Film and TV

Stone and Carell Are Ace, but Battle of the Sexes Too Often Faults

In Battle of the Sexes, Emma Stone (right) plays a subdued version of the cocky Billie Jean King and Steve Carell embraces the bizarre antics of Bobby Riggs.
In Battle of the Sexes, Emma Stone (right) plays a subdued version of the cocky Billie Jean King and Steve Carell embraces the bizarre antics of Bobby Riggs. Melinda Sue Gordon/Twentieth Century Fox
In Battle of the Sexes, Jonathan Dayton and Valerie Faris’ film rehashing the most infamous tennis match in modern history, Billie Jean King (Emma Stone) must brawl with the coed United States Tennis Association for equal pay as she comes to terms with her attraction to women and what might be the dissolution of her marriage to tennis promoter Larry King (Austin Stowell). Everything seems to come to a head when aging star Bobby Riggs (Steve Carell) challenges King to a match to settle, once and for all, the question of whether women are equal to men — or just to make some cash, and help Billie prove a point.

This is a story that’s been begging for a Hollywood telling since 1973. Holly Hunter and Ron Silver once starred in an unusually good television adaptation (When Billie Beat Bobby) back in 2001, but that version, from director Jane Anderson, lacked the budget to capture the era. This version, however, boasts two recent Oscars veterans, the directing team behind Little Miss Sunshine, a script from Simon Beaufoy (127 Hours) and design from Judy Becker (Carol, American Hustle, Brokeback Mountain). Should be a grand slam, right?

Not quite. Stone and Carell fully embody their characters, with Stone playing a subdued version of the cocky King and Carell embracing the bizarre antics of Riggs, who had essentially turned his tennis career into an exhibition sideshow act, with costumes and cute animals and cheerleaders. In real life, these two — the feminist and the self-proclaimed male chauvinist pig — were friends; the last words Billie spoke to Bobby before his death were, “I love you.” Stone and Carell ace the warmth and competitive camaraderie of that relationship. When Billie and Bobby interact with everyone else in this story — specifically love interests — woo-boy does Battle of the Sexes whiff the serve.

It’s almost as though Beaufoy can’t help but turn this film into a cheesy romance packed with saccharine Hollywood dialogue. But did I expect something else from the writer of the ultimate damsel-in-distress fairy tale, Slumdog Millionaire? Difficult situations get magically solved by poetically vague lines (“Someday we’ll be free to love who we love.”), and characters never lose their tempers or feel extraordinarily bad, as they might in life; everyone here seems to know exactly what to say and when to say it.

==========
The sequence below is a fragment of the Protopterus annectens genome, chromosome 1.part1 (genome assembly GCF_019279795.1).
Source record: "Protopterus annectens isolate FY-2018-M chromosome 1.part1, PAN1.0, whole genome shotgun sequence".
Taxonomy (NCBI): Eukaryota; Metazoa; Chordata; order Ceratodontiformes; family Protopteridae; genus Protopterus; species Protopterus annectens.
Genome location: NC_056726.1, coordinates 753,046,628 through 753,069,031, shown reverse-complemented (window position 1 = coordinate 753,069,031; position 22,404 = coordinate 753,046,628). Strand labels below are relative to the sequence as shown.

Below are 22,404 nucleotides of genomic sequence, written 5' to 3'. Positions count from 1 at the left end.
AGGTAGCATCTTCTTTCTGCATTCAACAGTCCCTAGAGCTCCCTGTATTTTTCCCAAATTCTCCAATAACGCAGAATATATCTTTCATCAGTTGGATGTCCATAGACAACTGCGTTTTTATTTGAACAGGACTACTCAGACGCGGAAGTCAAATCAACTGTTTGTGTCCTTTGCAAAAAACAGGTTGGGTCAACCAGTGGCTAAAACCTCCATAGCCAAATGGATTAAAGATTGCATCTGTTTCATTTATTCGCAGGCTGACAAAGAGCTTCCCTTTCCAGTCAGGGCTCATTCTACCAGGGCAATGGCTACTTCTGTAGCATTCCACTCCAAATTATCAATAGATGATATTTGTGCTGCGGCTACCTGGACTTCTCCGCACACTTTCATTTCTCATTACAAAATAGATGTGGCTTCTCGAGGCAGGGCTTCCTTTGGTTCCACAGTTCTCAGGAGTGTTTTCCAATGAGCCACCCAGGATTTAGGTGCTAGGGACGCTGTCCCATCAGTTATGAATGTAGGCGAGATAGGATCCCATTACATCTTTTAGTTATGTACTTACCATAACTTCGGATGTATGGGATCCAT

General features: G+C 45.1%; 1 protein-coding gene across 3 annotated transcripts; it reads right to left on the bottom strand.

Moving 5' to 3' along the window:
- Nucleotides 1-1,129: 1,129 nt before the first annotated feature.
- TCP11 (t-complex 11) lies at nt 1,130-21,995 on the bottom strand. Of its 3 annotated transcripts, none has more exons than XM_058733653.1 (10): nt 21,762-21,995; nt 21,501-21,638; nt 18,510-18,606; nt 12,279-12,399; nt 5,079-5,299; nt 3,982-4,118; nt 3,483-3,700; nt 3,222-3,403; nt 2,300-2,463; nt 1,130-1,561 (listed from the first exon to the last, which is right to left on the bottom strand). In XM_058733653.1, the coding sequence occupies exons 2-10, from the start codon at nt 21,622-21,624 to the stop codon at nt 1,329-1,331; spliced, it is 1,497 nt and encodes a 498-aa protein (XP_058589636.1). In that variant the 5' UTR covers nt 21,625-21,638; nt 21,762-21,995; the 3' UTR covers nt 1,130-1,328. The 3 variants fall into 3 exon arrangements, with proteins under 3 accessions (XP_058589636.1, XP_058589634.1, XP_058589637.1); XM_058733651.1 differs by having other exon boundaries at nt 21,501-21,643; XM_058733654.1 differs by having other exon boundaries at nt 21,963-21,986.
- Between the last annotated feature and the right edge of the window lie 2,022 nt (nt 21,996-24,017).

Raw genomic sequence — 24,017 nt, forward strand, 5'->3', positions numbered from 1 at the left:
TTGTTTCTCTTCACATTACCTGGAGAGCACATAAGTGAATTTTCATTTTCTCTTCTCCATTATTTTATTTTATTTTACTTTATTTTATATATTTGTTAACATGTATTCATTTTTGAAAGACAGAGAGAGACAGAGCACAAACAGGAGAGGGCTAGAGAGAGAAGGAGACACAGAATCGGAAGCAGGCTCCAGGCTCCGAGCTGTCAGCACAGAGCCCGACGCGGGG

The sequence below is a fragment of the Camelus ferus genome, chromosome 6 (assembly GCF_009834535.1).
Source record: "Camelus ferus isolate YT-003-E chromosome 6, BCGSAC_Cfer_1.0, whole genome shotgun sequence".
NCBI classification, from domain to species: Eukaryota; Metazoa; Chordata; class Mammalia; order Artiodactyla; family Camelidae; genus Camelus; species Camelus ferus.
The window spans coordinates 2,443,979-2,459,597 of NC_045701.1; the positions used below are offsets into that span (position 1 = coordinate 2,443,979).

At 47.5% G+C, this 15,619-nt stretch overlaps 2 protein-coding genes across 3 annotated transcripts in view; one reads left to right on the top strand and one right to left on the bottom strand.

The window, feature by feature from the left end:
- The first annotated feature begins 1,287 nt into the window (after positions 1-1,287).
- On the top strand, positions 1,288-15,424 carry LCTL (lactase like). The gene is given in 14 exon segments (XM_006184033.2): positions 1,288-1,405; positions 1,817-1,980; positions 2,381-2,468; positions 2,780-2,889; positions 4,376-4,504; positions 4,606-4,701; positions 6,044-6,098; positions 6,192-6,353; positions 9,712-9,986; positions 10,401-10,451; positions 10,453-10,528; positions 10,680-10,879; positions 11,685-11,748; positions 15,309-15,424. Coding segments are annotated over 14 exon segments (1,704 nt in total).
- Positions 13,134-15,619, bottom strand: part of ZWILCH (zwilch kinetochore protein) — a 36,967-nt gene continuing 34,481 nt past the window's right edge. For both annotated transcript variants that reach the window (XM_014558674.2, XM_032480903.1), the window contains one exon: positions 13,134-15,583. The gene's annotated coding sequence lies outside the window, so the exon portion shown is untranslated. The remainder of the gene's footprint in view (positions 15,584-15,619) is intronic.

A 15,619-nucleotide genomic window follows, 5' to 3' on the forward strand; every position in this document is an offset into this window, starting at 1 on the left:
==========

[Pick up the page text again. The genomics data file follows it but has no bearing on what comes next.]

That may float for an epic romance, but in a real-world story steeped in complex gender politics, it’s grating. And when the film attempts actual romance, after Billie meets hairdresser Marilyn Barnett (Andrea Riseborough), Beaufoy can’t work out what two women falling in love might say to one another. Dayton and Faris instead fill those scenes with furtive glances and collaged shots of hands touching hair. Marilyn is “free” and essentially a Manic Pixie Dream Lesbian, whose magical shears, when she trims hair, reveal a person’s latent queerness. I found myself sighing loudly and wishing Marilyn would just go away — not so Billie could focus on her husband, but so she could focus on the game and maybe find a lover who had something interesting to say. That the filmmakers wanted to include Billie’s silent struggle with loving one man publicly and one woman privately is commendable. But dear lord, give the lesbian a character, please.

Dayton and Faris fare better with the sports side of the film. Everything leads up to the big match, broadcast to millions from the Astrodome. Stone and Carell may not be natural tennis players, but they sell their skills well and adopt the physical mannerisms of their characters to a T. I was as thrilled watching the match scenes as I am when I’m watching the actual footage of the event, and that’s a difficult feat for any filmmaking team to accomplish.

One of the more interesting aspects of this film, however, lies not in what’s on the screen but in how people perceive it. Throughout, we hear men spout dumb “facts” about women’s anatomy, about their emotions, about their intelligence — it was, after all, 1973. But every time a sexist statement was said onscreen, men in my audience laughed. These were good-natured laughs. The laughers meant no harm. But these were also ignorant laughs — I didn’t hear one woman laugh with them. Why? Because these attitudes onscreen — like when Howard Cosell (in archival footage) says to an audience of millions that Billie could look pretty if she just let her hair grow out and took off her glasses — aren’t antiquated. It’s what women deal with on a daily basis. Hell, John McEnroe said in June that Serena Williams would be “like No. 700 in the world” on the men’s circuit. Billie Jean King may have won the battle, but we haven’t won the war — if we had, maybe a woman could have written this film about women’s empowerment.

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